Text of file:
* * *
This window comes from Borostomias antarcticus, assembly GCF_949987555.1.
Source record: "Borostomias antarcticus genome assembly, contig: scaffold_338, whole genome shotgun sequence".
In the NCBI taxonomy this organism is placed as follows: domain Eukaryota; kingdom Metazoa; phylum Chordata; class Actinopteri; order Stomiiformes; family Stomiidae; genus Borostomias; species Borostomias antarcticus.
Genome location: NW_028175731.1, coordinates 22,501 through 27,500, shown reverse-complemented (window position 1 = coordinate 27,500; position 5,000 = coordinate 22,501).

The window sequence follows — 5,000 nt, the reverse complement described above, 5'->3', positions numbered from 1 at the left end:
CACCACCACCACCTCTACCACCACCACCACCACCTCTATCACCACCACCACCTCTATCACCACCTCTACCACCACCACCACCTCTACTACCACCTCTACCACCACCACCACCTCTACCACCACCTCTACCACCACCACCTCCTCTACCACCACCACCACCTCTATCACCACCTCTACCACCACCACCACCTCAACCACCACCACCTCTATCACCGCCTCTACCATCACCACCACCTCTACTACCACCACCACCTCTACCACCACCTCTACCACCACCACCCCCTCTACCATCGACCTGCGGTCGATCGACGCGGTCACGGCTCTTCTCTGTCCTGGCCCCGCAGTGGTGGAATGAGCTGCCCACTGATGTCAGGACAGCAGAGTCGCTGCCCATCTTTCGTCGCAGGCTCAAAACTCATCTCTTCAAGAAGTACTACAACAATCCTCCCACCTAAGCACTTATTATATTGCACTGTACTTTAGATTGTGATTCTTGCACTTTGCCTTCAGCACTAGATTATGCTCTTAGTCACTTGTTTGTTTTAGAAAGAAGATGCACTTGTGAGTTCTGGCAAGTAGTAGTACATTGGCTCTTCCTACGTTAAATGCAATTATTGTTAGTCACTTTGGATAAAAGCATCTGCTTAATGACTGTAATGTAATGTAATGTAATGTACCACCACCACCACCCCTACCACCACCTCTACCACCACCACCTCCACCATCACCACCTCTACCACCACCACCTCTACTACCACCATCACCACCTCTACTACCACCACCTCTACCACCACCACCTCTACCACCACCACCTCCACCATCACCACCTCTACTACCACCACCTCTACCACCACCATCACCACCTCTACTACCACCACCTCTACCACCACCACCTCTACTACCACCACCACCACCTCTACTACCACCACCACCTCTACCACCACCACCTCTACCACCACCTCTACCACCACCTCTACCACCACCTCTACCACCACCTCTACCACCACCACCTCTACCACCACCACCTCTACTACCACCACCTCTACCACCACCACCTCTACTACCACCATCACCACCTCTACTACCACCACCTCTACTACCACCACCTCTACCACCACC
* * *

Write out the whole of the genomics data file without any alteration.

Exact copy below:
This window comes from Borostomias antarcticus, assembly GCF_949987555.1.
Source record: "Borostomias antarcticus genome assembly, contig: scaffold_338, whole genome shotgun sequence".
In the NCBI taxonomy this organism is placed as follows: domain Eukaryota; kingdom Metazoa; phylum Chordata; class Actinopteri; order Stomiiformes; family Stomiidae; genus Borostomias; species Borostomias antarcticus.
Genome location: NW_028175731.1, coordinates 22,501 through 27,500, shown reverse-complemented (window position 1 = coordinate 27,500; position 5,000 = coordinate 22,501).

The window sequence follows — 5,000 nt, the reverse complement described above, 5'->3', positions numbered from 1 at the left end:
CACCACCACCACCTCTACCACCACCACCACCACCTCTATCACCACCACCACCTCTATCACCACCTCTACCACCACCACCACCTCTACTACCACCTCTACCACCACCACCACCTCTACCACCACCTCTACCACCACCACCTCCTCTACCACCACCACCACCTCTATCACCACCTCTACCACCACCACCACCTCAACCACCACCACCTCTATCACCGCCTCTACCATCACCACCACCTCTACTACCACCACCACCTCTACCACCACCTCTACCACCACCACCCCCTCTACCATCGACCTGCGGTCGATCGACGCGGTCACGGCTCTTCTCTGTCCTGGCCCCGCAGTGGTGGAATGAGCTGCCCACTGATGTCAGGACAGCAGAGTCGCTGCCCATCTTTCGTCGCAGGCTCAAAACTCATCTCTTCAAGAAGTACTACAACAATCCTCCCACCTAAGCACTTATTATATTGCACTGTACTTTAGATTGTGATTCTTGCACTTTGCCTTCAGCACTAGATTATGCTCTTAGTCACTTGTTTGTTTTAGAAAGAAGATGCACTTGTGAGTTCTGGCAAGTAGTAGTACATTGGCTCTTCCTACGTTAAATGCAATTATTGTTAGTCACTTTGGATAAAAGCATCTGCTTAATGACTGTAATGTAATGTAATGTAATGTACCACCACCACCACCCCTACCACCACCTCTACCACCACCACCTCCACCATCACCACCTCTACCACCACCACCTCTACTACCACCATCACCACCTCTACTACCACCACCTCTACCACCACCACCTCTACCACCACCACCTCCACCATCACCACCTCTACTACCACCACCTCTACCACCACCATCACCACCTCTACTACCACCACCTCTACCACCACCACCTCTACTACCACCACCACCACCTCTACTACCACCACCACCTCTACCACCACCACCTCTACCACCACCTCTACCACCACCTCTACCACCACCTCTACCACCACCTCTACCACCACCACCTCTACCACCACCACCTCTACTACCACCACCTCTACCACCACCACCTCTACTACCACCATCACCACCTCTACTACCACCACCTCTACTACCACCACCTCTACCACCACC